10 Questions With Dancer Keanu Uchida

Keanu Uchida is a Toronto-based dancer originally from Ottawa Ontario. Nick Lazzarini, season one winner of So You Think You Can Dance and co-founder of Shaping Sound dance company, describes Uchida as a dancer “so versatile and so smart, he can literally do anything.”

Uchida began dancing at the age of four, training in ballet, jazz, tap, hip-hop, lyrical and contemporary. As a teen, he became a dancer to watch as he racked up awards in international dance competition, going on to pursue a professional career in dance.

A young man of many talents and limitless potential, Uchida is also a scientist working toward an undergraduate degree in physics. He will make his musical theater debut in 2017 and is taking his life in dance one step at a time as he explores new career opportunities.

Uchida takes the time to answer ten questions about the lessons of his early training, what inspires him as a dancer, and what he hopes may be next.

What’s been your career highlight to date?

Last spring, I had the opportunity to play a vital role in the workshop process of the new Toronto original production “Dancer, choreographed by Stacey Tookey. I was cast as Northern Dancer, the principle of the performance and will debut in the role at Toronto’s Elgin Theatre in 2017.

What lessons from your dance studio training have proven most valuable?

The most compelling learning tool that accelerated my growth was our consistent practice of improvisation. It was a way to better understand ourselves as young dancers and a way to bring us all closer together. We became aware of the patterns that dancers fall into and worked on how to keep the playing field fresh. It vastly increased my creative skills and my appreciation for artists that properly exercised their creativity.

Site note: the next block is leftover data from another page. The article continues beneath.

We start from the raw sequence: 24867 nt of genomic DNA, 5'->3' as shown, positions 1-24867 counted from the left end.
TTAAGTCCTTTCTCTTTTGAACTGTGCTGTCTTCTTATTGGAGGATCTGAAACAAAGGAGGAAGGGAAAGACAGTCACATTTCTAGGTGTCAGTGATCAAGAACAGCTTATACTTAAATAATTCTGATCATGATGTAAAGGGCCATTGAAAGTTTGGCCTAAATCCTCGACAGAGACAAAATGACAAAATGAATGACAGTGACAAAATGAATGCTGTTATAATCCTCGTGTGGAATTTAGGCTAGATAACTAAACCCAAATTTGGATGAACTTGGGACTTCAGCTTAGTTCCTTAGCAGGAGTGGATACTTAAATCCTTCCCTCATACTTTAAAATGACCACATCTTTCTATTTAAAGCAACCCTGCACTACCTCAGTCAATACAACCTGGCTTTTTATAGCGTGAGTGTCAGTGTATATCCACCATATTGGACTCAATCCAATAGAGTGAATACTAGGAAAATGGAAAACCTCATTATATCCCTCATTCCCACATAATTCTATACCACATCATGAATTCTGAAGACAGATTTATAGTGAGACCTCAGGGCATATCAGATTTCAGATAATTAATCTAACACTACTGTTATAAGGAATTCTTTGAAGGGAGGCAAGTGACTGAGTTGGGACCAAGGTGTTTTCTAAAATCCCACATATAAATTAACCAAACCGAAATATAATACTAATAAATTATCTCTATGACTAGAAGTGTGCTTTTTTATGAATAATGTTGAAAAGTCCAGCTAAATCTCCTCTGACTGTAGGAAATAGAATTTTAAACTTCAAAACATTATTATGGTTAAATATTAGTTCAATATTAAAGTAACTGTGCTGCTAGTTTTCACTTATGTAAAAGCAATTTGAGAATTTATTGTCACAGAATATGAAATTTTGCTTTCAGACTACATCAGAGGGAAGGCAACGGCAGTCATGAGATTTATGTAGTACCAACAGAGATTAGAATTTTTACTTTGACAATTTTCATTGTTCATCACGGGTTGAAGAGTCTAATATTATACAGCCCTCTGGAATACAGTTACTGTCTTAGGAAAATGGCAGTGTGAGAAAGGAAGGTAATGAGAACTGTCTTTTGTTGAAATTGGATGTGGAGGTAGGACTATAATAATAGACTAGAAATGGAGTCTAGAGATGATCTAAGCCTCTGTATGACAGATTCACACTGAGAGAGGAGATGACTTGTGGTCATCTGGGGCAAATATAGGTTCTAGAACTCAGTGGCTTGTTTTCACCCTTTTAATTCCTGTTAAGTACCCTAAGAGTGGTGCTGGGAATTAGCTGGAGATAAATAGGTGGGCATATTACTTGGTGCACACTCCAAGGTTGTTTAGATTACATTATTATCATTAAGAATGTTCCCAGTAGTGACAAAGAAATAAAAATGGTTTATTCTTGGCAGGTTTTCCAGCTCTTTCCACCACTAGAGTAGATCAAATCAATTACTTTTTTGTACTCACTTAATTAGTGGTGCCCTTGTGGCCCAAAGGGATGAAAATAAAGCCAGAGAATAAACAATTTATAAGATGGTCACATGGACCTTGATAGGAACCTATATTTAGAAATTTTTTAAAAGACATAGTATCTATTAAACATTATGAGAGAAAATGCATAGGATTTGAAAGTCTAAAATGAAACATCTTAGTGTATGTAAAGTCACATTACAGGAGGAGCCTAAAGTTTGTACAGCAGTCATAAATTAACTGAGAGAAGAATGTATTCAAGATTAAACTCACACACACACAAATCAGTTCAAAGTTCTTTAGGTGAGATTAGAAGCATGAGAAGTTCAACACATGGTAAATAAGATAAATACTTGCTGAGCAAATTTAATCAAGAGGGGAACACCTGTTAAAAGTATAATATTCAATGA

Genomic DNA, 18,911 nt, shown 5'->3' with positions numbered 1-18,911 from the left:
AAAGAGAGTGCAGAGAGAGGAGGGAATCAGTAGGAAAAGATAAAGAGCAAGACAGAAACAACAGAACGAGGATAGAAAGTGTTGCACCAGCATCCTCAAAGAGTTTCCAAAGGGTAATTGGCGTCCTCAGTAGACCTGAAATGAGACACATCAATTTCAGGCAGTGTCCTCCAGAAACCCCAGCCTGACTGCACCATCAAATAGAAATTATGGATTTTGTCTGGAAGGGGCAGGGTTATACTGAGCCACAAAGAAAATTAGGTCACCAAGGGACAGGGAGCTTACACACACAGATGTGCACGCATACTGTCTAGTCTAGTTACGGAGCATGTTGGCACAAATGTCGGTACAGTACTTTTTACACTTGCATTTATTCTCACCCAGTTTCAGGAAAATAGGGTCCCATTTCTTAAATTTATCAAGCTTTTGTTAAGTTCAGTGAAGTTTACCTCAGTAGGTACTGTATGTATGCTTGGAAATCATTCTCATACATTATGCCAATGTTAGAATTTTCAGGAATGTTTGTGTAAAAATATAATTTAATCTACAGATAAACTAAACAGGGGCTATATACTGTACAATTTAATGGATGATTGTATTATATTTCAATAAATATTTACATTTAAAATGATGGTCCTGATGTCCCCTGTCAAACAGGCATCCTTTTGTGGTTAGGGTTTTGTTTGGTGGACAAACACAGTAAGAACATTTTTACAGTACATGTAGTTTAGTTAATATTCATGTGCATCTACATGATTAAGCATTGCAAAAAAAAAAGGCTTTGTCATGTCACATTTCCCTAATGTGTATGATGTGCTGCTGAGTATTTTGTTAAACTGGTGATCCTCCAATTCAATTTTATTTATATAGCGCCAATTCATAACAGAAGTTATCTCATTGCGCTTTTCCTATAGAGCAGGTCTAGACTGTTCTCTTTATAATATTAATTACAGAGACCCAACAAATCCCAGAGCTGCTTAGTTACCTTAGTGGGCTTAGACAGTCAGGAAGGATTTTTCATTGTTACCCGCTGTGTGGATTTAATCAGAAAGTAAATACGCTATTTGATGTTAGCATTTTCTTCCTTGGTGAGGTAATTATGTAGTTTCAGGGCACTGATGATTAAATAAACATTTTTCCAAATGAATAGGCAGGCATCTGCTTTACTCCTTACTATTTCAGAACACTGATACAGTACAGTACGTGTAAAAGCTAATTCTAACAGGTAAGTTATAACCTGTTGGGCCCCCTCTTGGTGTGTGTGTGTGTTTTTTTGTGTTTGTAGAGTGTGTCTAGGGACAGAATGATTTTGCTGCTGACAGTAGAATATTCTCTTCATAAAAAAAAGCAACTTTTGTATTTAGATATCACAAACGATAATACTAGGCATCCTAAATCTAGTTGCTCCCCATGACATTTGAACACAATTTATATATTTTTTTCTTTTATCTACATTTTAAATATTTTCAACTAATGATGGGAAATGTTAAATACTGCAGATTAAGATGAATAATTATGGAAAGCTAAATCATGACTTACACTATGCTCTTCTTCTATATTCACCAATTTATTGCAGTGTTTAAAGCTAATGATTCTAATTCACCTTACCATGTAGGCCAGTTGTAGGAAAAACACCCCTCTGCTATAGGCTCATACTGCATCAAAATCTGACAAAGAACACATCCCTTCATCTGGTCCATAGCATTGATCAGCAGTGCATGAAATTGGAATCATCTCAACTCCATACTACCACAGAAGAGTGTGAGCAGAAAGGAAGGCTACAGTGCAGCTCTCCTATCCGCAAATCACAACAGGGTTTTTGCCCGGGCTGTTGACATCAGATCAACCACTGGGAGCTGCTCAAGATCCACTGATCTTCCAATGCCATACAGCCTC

Part of my training also involved the young choreographer program at my studio. As older students we had the ability to set work on the younger dancers, this allowed for much generational exchange but most importantly a platform to work on our mentorship and maturity. I believe these experiences helped me find my voice as an independent artist.

What is it like to balance a professional dance career with academics?

I’ve somehow managed to keep both in my life and would consider my love for dance to be a driving factor. I’ve always wanted to continue dancing after school, cutting my dance path short has never really been considered. I moved to Toronto and attended University but moved to work in the commercial industry as well. So far, it has turned out to be a great decision.

How has your study of science and physics enhanced your dancing?

Firstly and more practically, dance is monitored by physical law. We can very directly assess many dance issues with a simple understanding of Newton’s Laws — counterbalancing problems, lack of control with rotation, and lack of height while jumping. By understanding basic static equilibrium, angular momentum and centre of gravity rules respectively we can tweak and quickly accelerate learning and awareness.

Beyond that, this question is painfully existential for me. I would probably like to write a book about it one day.

What honors have you received as a former competitive dancer?